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SADC Leaders Commend S. Africa for Tackling Xenophobia


South African President Jacob Zuma is seen at the Southern African Development Community (SADC) meeting in Harare, April, 29, 2015.

South African President Jacob Zuma is seen at the Southern African Development Community (SADC) meeting in Harare, April, 29, 2015.

South Africa drew praise Wednesday at a meeting of Southern African Development Community (SADC) leaders over its handling of recent xenophobic violence in the country.

At the conclusion of the one-day talks, SADC leaders issued a communiqué saying the region commended the measures that South Africa's government has put in place to ensure that recent attacks on immigrants do not recur.

Speaking at the talks, Zimbabwe's president, Robert Mugabe, urged immigrants being attacked in South Africa to return to their homes. His remarks came as SADC leaders were looking at how the region could industrialize to create more jobs.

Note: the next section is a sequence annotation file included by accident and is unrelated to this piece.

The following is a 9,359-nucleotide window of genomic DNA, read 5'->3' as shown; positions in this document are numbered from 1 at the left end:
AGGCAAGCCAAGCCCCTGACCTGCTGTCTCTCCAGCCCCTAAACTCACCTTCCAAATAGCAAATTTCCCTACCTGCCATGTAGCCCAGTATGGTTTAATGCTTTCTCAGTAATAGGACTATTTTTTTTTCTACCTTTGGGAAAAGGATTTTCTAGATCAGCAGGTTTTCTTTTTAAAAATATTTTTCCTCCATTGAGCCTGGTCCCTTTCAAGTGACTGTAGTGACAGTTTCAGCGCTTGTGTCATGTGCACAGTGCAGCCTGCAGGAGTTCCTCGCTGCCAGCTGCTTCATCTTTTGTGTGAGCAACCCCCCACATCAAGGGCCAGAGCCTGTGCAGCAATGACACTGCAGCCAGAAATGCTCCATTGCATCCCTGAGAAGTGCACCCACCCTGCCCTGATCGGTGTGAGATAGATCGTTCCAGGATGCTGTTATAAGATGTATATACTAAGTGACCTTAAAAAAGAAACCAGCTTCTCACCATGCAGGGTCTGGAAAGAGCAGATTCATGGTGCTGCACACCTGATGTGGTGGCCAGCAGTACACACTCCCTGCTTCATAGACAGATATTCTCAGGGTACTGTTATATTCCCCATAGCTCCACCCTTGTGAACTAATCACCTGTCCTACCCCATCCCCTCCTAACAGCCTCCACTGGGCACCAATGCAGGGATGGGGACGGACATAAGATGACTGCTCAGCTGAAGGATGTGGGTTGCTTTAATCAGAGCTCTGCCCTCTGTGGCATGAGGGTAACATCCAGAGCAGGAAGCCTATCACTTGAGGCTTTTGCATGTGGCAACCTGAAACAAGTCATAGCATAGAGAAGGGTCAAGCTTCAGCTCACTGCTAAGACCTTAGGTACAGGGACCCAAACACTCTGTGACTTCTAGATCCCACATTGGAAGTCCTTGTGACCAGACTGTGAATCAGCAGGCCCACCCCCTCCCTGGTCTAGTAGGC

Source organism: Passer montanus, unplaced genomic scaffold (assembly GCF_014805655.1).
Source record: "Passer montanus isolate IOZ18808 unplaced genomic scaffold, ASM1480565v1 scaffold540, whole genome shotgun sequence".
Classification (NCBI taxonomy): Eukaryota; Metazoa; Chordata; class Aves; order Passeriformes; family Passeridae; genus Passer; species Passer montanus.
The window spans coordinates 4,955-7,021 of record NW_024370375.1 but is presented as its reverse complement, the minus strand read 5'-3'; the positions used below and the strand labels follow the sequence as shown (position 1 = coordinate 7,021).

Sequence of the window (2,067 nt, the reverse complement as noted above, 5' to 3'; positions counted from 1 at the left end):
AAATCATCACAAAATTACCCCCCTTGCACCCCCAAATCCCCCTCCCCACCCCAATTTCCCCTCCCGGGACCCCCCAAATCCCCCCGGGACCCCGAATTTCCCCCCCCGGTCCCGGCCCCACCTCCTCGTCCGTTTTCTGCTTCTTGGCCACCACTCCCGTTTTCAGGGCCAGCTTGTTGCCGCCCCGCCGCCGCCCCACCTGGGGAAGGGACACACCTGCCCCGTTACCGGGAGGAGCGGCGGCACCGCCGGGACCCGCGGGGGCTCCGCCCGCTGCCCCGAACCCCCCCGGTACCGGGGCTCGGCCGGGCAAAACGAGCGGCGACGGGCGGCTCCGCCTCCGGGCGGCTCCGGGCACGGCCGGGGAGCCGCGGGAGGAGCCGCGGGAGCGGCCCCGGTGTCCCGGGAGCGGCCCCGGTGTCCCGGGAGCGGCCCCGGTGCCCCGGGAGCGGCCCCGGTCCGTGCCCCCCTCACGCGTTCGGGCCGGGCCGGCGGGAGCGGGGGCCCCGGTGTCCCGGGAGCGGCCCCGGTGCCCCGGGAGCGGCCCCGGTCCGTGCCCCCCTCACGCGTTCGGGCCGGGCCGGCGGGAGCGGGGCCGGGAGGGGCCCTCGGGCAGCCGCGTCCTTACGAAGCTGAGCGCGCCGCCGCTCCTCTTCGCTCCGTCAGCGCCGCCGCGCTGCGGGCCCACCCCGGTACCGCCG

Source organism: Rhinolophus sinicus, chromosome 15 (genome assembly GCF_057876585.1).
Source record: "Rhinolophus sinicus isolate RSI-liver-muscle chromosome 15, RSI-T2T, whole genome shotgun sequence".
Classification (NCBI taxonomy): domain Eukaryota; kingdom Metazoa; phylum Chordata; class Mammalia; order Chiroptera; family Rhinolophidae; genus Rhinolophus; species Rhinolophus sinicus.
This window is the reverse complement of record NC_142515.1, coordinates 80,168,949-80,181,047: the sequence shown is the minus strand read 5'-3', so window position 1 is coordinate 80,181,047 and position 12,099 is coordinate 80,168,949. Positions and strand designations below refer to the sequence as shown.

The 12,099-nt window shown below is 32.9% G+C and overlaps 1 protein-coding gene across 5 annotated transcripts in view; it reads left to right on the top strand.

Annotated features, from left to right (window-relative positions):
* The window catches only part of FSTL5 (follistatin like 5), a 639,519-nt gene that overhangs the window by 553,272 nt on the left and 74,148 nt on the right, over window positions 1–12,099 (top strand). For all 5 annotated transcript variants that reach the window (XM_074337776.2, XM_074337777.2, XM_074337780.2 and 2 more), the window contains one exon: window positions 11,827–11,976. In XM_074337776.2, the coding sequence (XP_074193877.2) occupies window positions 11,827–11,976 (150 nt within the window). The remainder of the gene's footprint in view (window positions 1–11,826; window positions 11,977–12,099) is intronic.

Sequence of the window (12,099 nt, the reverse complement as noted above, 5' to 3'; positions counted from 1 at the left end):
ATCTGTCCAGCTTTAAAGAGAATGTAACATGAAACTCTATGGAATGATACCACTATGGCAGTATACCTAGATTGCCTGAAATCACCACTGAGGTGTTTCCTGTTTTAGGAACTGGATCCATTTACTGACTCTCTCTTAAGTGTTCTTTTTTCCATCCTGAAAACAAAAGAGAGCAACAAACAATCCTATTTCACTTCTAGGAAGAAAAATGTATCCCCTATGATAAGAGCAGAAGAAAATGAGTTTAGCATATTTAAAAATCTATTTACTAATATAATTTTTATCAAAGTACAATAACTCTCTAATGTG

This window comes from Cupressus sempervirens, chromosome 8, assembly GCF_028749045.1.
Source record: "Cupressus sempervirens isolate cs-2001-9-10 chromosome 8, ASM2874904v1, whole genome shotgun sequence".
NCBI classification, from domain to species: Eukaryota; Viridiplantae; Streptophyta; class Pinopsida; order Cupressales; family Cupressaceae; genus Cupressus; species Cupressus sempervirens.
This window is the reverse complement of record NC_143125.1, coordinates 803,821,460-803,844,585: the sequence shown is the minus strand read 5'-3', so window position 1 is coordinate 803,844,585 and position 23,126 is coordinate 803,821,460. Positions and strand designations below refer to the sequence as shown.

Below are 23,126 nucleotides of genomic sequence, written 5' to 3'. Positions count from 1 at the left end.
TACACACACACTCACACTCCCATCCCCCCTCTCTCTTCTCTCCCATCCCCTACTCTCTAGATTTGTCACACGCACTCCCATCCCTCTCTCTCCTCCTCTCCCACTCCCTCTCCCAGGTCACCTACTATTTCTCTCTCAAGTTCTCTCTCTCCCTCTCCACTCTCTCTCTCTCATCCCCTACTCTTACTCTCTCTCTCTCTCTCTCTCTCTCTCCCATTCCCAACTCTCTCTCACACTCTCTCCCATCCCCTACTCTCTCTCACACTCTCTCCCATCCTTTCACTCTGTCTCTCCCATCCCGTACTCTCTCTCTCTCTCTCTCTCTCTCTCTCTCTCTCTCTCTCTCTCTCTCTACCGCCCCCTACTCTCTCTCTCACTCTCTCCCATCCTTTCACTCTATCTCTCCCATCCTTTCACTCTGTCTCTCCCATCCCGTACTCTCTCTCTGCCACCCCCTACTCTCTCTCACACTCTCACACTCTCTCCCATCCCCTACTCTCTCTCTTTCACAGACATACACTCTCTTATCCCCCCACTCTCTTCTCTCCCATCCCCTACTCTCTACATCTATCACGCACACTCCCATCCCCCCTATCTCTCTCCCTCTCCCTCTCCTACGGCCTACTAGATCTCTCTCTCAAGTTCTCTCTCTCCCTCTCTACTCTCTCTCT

Mugabe - who is chairing SADC and the African Union - told reporters that there was no reason for Africans to move to South Africa, the continent’s second biggest economy.

"Our people should not have the instincts of rushing into South Africa. They think South Africa is our heaven in southern Africa. Yes, it is better developed. But go there and you will see that the Africans are still low. It is the whites that are living better lives," said Mugabe.

Zimbabweans are said to form the largest group of immigrants in South Africa affected by the xenophobic attacks. They have been estimated at three million.

Before leaving for the meeting in Harare, South African President Jacob Zuma said he wanted the issue discussed - even though it was not on the agenda. Malawi's President Peter Mutharika also indicated he wanted the SADC to address the issue of xenophobia.

The outgoing government of Nigerian President Goodluck Jonathan has recalled the acting Nigerian High Commissioner to South Africa, to protest how Pretoria handled the attacks that have claimed seven lives.

The African Union has said it welcomes efforts by South Africa to curb the violence, but stressed that more must be done to protect African and other foreign migrants.

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